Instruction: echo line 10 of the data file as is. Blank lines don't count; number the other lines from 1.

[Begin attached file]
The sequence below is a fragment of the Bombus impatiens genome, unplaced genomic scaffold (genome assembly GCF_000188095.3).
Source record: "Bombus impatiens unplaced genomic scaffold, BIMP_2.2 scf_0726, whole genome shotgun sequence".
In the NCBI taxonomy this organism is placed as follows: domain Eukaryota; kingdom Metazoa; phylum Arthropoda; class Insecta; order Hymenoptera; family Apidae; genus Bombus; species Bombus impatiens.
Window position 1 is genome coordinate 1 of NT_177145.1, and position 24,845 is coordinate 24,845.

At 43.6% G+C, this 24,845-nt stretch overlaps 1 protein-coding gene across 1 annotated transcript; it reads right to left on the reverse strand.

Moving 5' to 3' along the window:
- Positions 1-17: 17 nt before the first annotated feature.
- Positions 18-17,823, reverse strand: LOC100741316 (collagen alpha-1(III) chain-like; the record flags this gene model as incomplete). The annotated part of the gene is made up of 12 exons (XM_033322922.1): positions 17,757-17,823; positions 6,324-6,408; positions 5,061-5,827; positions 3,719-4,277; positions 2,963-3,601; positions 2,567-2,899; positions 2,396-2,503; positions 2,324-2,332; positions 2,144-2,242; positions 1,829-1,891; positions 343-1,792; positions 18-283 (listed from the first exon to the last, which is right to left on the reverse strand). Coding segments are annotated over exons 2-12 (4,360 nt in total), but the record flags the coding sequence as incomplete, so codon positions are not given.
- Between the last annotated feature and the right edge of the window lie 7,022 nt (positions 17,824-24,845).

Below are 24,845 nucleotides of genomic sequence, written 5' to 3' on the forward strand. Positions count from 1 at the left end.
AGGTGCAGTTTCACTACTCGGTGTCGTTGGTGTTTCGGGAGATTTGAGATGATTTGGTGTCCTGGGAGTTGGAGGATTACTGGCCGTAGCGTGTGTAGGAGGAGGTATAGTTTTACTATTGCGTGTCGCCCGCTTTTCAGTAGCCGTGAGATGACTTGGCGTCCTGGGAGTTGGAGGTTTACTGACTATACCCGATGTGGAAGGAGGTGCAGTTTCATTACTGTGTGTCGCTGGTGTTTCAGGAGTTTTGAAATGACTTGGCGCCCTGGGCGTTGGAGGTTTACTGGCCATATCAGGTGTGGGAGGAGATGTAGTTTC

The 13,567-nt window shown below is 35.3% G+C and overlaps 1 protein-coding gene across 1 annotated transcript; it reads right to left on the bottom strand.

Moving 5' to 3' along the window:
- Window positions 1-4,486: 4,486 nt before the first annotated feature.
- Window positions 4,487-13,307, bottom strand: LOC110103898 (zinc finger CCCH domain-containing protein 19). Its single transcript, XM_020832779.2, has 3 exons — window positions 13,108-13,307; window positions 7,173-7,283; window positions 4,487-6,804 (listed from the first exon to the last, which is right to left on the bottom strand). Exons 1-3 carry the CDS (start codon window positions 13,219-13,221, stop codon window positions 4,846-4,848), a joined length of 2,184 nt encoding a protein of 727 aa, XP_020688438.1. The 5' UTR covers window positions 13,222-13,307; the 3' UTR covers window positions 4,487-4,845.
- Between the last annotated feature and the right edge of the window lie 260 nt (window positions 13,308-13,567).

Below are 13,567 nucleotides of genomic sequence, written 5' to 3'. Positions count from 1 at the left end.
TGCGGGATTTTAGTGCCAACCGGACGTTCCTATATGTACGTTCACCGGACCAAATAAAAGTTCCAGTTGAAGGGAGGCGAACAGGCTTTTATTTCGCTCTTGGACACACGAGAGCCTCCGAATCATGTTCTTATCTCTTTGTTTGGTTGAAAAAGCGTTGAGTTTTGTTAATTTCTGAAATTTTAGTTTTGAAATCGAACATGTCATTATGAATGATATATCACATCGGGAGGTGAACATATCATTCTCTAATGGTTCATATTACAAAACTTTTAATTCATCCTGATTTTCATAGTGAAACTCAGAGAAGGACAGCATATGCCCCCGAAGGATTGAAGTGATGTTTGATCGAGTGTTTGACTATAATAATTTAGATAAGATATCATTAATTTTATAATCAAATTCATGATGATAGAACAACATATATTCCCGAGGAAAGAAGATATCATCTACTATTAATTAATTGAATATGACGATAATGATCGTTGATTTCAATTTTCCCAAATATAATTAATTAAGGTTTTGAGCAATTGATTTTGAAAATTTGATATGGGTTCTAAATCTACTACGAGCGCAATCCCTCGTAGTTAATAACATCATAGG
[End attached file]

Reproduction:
Below are 24,845 nucleotides of genomic sequence, written 5' to 3' on the forward strand. Positions count from 1 at the left end.